Sun Microsystems and antivirus company Symantec have announced that they are releasing a "no hassles" intrusion detection system (IDS) appliance targeted at the enterprise and service provider markets.
They made the annoucment at the RSA Conference in San Francisco.
The iForce IDS Appliance is a 1U rack-mounted hardware appliance based on Sun's LX50 server platform. The device runs Sun's enterprise-class Solaris OS x86 operating system and will be outfitted with Symantec's ManHunt intrusion detection software.
The iForce is capable of performing intrusion detection analysis at speeds up to 2G bits per second, security segment manager at Sun, Sanjay Sharma, said.
The ManHunt software uses distributed network sensors and a variety of methods to identify threats including protocol anomaly detection, signature detection, traffic state profiling and statistical flow analysis.
The new appliance would offer features that were attractive to a wide range of enterprise customers such as protection of new "zero-day attacks" and four levels of failover, Sharma said.
While ManHunt has long been available on the Solaris platform, the new appliance offers customers simpler installation and management, as well as a more secure deployment than before, senior manager of business development at Symantec, Fred Klein, said.
For the new appliance, Sun and Symantec worked together to fine tune and optimise all components of the appliance for high speed intrusion detection, Klein said.
The device's drivers, network card and operating systems were optimised for use with ManHunt. In addition, a special build of the ManHunt software was created specifically for deployment on the LX50 platform.
Finally, the Solaris operating system was hardened by Sun engineers, Sharma said. All components not required by the ManHunt software were removed to eliminate possible avenues of attack against the device.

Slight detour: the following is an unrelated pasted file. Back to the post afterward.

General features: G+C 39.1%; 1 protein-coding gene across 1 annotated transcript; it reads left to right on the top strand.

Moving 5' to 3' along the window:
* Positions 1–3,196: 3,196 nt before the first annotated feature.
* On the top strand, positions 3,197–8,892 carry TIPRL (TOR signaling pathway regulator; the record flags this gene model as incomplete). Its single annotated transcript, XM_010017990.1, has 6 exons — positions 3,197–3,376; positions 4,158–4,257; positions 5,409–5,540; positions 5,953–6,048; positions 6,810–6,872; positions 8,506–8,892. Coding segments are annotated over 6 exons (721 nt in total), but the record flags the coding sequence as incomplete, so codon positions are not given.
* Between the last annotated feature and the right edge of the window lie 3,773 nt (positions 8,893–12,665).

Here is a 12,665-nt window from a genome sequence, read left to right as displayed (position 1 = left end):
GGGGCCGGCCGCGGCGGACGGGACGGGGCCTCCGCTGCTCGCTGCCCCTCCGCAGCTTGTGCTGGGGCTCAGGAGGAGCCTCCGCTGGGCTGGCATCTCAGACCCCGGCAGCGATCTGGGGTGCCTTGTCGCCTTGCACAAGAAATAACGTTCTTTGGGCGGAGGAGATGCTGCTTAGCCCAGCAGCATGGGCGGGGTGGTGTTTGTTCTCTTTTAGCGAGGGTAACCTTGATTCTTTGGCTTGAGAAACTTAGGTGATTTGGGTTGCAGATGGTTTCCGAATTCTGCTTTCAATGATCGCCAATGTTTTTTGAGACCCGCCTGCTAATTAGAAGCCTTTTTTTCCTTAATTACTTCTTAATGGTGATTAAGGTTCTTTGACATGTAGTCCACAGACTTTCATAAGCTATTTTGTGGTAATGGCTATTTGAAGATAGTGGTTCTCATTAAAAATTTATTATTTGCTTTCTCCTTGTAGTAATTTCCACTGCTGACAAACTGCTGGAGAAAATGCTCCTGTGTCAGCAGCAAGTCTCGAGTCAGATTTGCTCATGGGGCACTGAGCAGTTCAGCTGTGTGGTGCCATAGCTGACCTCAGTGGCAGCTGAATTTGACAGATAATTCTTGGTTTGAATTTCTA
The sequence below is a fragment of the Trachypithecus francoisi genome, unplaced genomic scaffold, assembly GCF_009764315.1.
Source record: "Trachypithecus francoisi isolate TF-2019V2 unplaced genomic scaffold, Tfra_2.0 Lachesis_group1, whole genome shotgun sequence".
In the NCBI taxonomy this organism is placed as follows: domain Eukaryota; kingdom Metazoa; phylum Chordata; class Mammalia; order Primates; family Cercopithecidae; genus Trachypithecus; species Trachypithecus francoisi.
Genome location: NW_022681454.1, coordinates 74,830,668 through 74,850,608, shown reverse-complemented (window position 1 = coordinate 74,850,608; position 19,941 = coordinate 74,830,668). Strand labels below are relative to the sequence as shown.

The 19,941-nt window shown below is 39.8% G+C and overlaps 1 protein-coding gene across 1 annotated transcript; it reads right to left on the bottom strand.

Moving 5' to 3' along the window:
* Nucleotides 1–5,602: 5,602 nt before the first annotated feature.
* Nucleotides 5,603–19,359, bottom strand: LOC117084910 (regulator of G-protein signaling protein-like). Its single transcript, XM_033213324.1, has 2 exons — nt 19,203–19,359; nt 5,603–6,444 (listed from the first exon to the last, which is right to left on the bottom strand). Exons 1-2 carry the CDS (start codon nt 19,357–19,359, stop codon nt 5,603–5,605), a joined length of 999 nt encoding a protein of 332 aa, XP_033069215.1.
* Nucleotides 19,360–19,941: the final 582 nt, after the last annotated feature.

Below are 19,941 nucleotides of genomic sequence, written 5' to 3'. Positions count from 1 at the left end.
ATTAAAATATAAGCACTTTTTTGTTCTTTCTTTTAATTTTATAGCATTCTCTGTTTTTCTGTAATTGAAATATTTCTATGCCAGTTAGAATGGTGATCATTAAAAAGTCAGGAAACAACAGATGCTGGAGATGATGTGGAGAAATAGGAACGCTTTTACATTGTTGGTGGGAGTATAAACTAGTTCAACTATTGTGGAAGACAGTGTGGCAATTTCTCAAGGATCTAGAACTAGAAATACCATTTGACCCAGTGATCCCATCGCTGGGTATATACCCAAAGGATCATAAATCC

"The fewer lines of code there are, the fewer ways there are to get into the box," he said.
While much of the fine tuning and hardening of the operating system were things that any Solaris customer could do, in theory, limited technical resources and the reality of systems management in many companies often prohibited it, making iForce's streamlined configuration a valuable commodity, Sharma said.
"It's a unique process that we go through and that we recommend customers go through, but in past getting the box up and running, getting the right card and drivers installed, getting the OS hardened and getting ManHunt installed on top of that was 'non trivial'," Klein said.
"In most IT departments, it's hard to have that level of expertise. Yeah, you probably have a couple people in each organisation that could do this, but do you want them to?" he said.
A single install procedure loads both the Solaris operating system and the ManHunt software. Once installed, a single management console can be used to control both the appliance and the ManHunt software.
By taking the vagaries of hardware and software installation and configuration out of the equation, Sun and Symantec were hoping that the iForce would find a home in smaller branch offices where IT resources and technical expertise were in shorter supply, Klein said.
IForce would also meet the needs of Symantec customers who wanted ManHunt ported to an appliance platform while allowing Symantec and Sun to compete in the hot market for intrusion detection and prevention appliances against companies such as Cisco Systems, Klein said.
"ManHunt never had a problem competing technically," Klein said. "The form factor is what we're addressing."
The iForce IDS Appliance will retail for $US21,995 and soon be available for customers in the US.